It’s late, I have a meeting early in the morning, and I’m waiting for this damn printer to speed the hell up so I can get my vandalism overwith and walk home, which takes at least 90 minutes, and get a few hours of sleep. I have a feeling there will be a lot of caffeine in tomorrow’s diet. Luckily, I have Kindle for PC running on wine on my Linux-powered netbook, Kindle for Android on my delicious smartphone, enough juice to last me till tomorrow night, and I have discovered a delicious book series!

Now, you should know that I haven’t read fiction in at least three years, so my taste has probably dulled since my heyday, back when I was making good progress through Robert Jordan’s Wheel of Time series. Those who have attempted to make it through that dreadful journey will know that the endeavor is enough to deter anyone from ever picking up a book again. But that is another blog post entirely, this one is about Rachel Caine’s series: The Morganville Vampires.

The front cover of Rachel Caine's Glass Houses, the first installment of the Morganville Vampires series

Please ignore the godawful pun.

I could make this very, very short, and tell you that this book is like the Twilight series, and that would be all. Luckily, I would be lying, at least a little. At a distance, this series will indeed sound exactly like Twilight, it features an uncertain girl, Claire, of 16 years who moves to a new town, Morganville, Texas, where there be Vampires. Teen crushes ensue, etcetera etcetera.

What makes this series enjoyable for me is that, while not as rich as the lore in Anne Rice’s works, there is enough depth in the history of this uncharming little town to keep me interested, and wanting to learn more. The beginning of the first book is a little annoying exactly because it misses this, the protagonist has to discover what’s wrong with the town before you as the reader can start learning about it. Luckily, this part of the book passes before you grow tired and put the book away, and by the time you’ve started to have your fill of Morganville (heh heh), you realize that you actually want to know what happens to the wretched little girl. It’s really quite clever, the girl gets you interested in the town, which keeps you distracted while it gets you interested in the girl. And yes, there’s a love story in there, but it never quite takes the top priority, which is nice, because really, if you wanted a bad romance novel, you should just pick up Twilight anyway.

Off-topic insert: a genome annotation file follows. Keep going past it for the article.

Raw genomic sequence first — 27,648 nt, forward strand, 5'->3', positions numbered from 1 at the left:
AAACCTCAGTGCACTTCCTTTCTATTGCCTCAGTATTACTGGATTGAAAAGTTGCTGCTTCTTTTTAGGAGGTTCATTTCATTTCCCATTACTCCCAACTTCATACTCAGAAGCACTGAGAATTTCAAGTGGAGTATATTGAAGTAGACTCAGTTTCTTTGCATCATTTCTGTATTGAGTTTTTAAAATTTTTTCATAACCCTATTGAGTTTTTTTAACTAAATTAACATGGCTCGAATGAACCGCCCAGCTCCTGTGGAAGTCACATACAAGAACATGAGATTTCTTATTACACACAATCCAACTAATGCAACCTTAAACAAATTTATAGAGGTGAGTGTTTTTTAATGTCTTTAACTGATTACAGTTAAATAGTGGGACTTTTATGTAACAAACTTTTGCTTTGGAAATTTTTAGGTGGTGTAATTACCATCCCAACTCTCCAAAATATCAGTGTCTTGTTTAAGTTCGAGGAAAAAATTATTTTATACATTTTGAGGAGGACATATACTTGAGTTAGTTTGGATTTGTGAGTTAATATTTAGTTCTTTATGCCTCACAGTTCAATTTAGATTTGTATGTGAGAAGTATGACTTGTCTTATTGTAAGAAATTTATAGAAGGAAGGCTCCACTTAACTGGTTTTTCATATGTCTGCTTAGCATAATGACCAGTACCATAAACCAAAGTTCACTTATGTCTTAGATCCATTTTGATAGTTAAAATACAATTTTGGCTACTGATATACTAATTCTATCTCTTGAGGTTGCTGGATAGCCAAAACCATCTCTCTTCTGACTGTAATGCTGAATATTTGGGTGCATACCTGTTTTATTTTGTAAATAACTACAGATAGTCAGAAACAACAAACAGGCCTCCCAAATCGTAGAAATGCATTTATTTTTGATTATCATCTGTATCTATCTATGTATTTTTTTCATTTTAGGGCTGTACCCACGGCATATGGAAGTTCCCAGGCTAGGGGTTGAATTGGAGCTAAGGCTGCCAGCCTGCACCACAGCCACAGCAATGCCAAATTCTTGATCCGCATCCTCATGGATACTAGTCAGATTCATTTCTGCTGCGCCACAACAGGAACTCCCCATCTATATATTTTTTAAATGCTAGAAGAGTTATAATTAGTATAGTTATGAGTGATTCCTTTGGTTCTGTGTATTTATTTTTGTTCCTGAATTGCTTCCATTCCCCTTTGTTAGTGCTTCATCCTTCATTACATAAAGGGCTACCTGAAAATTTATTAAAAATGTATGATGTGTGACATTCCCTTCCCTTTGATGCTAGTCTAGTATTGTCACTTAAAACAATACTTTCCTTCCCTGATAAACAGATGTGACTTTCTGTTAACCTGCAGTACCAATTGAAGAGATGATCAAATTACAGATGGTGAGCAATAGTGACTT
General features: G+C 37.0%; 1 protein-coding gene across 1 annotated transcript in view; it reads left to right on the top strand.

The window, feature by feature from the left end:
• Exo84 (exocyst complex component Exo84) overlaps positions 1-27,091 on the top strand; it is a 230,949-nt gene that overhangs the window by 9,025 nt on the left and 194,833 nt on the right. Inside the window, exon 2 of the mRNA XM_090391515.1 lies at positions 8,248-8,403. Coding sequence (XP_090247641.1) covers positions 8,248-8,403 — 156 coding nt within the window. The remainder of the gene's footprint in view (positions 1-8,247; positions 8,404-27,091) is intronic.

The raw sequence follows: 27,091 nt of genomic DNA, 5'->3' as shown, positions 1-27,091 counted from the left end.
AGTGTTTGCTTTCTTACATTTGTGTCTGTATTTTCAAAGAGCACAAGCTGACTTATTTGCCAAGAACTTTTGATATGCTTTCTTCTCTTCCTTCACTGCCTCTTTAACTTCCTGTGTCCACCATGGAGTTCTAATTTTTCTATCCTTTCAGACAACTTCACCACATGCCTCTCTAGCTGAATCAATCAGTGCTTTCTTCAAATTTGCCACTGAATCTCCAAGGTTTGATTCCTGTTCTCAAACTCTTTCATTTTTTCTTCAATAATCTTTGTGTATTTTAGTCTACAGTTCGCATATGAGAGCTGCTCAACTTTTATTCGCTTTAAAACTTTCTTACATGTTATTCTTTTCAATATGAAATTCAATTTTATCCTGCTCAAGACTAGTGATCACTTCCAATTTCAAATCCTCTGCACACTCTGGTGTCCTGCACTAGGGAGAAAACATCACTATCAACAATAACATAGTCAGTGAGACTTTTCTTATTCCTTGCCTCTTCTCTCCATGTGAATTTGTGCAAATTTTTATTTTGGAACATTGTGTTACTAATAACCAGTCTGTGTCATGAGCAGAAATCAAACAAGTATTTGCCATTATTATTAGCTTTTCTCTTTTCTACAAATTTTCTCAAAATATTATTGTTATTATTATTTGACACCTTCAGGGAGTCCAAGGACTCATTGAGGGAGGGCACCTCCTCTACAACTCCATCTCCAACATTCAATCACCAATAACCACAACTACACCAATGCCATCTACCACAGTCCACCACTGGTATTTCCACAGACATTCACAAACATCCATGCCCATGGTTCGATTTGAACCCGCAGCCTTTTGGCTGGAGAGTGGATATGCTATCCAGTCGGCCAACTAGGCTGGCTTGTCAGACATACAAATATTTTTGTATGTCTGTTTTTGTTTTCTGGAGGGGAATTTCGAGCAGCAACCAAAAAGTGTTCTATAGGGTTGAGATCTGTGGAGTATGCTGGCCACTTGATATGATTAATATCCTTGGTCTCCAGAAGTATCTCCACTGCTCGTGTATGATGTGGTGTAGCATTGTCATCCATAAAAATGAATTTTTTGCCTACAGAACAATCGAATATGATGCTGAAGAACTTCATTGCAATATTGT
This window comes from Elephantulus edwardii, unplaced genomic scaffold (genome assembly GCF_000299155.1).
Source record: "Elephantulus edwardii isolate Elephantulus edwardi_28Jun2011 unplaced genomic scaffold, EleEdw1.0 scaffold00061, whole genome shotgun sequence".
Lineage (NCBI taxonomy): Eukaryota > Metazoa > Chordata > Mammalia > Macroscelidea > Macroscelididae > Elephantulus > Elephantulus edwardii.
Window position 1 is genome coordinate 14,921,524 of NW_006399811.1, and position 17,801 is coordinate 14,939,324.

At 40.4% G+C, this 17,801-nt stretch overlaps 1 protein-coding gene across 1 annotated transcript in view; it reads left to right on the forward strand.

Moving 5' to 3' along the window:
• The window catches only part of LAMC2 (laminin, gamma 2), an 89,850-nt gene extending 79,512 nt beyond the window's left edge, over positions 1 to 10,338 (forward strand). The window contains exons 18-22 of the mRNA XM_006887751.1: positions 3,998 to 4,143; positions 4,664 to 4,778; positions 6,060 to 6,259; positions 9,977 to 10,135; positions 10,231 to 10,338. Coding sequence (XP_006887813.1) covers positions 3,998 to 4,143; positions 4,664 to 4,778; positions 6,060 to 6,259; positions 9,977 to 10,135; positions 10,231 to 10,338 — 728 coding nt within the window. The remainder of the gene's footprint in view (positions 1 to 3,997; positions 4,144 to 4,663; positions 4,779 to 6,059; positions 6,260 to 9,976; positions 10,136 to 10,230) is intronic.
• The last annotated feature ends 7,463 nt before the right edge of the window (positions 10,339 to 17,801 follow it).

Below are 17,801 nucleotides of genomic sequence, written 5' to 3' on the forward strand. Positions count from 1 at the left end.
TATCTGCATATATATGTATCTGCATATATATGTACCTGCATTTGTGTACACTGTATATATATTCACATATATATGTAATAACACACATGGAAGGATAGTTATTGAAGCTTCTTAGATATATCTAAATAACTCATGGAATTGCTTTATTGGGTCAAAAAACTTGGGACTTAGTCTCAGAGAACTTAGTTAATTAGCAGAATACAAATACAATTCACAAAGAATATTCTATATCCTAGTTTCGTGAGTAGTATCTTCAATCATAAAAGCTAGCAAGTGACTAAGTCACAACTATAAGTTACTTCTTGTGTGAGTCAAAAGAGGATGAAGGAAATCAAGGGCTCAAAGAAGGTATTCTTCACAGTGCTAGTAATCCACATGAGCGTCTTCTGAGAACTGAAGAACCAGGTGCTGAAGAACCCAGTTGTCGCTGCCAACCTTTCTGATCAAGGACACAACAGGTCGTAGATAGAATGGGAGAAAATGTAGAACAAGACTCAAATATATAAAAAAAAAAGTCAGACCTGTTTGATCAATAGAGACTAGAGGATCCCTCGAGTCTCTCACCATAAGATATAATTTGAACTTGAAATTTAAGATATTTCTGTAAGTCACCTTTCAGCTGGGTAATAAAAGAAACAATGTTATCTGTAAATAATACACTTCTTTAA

Comic showing Twilight for what it truly is.

Pictured: The goddamn Truth!

So, that was mostly the good so far. The bad? Like I already mentioned, this isn’t an Anne Rice masterpiece, this is pretty light reading, Rachel Caine loves to throw in a deus ex machina or two, and sometimes you distinctly get the feeling that a paragraph or sentence has been jammed in after the rest had already been written, in order to close up a gaping plot hole, like for instance why Claire isn’t just using the cell in her pocket. Another point of mild annoyance is that a few of the major characters are left largely unexplored until the third book, which leaves you wondering why you should care what happens about them, and the minor characters are so psychologically thin they wouldn’t be able stand up to a warm summer breeze (I’m looking at you, Monica…)

All in all though, at least halfway into book 4, the good outweighs the bad, and I enjoy reading again, and this was the series that brought an end to the dark times, for which I will for ever, or at least a long time, be grateful!

You… You’re still here? Oh, you want a rating, don’t you? Everyone expects a rating once they realize that they’re reading a review. Hmm, alright, on a scale from 1 to 11, I’m giving it a sheep.

Song of the Blog: The Birth And Death Of The Day, by Explosions In The Sky.

Toodles,
Bjørn

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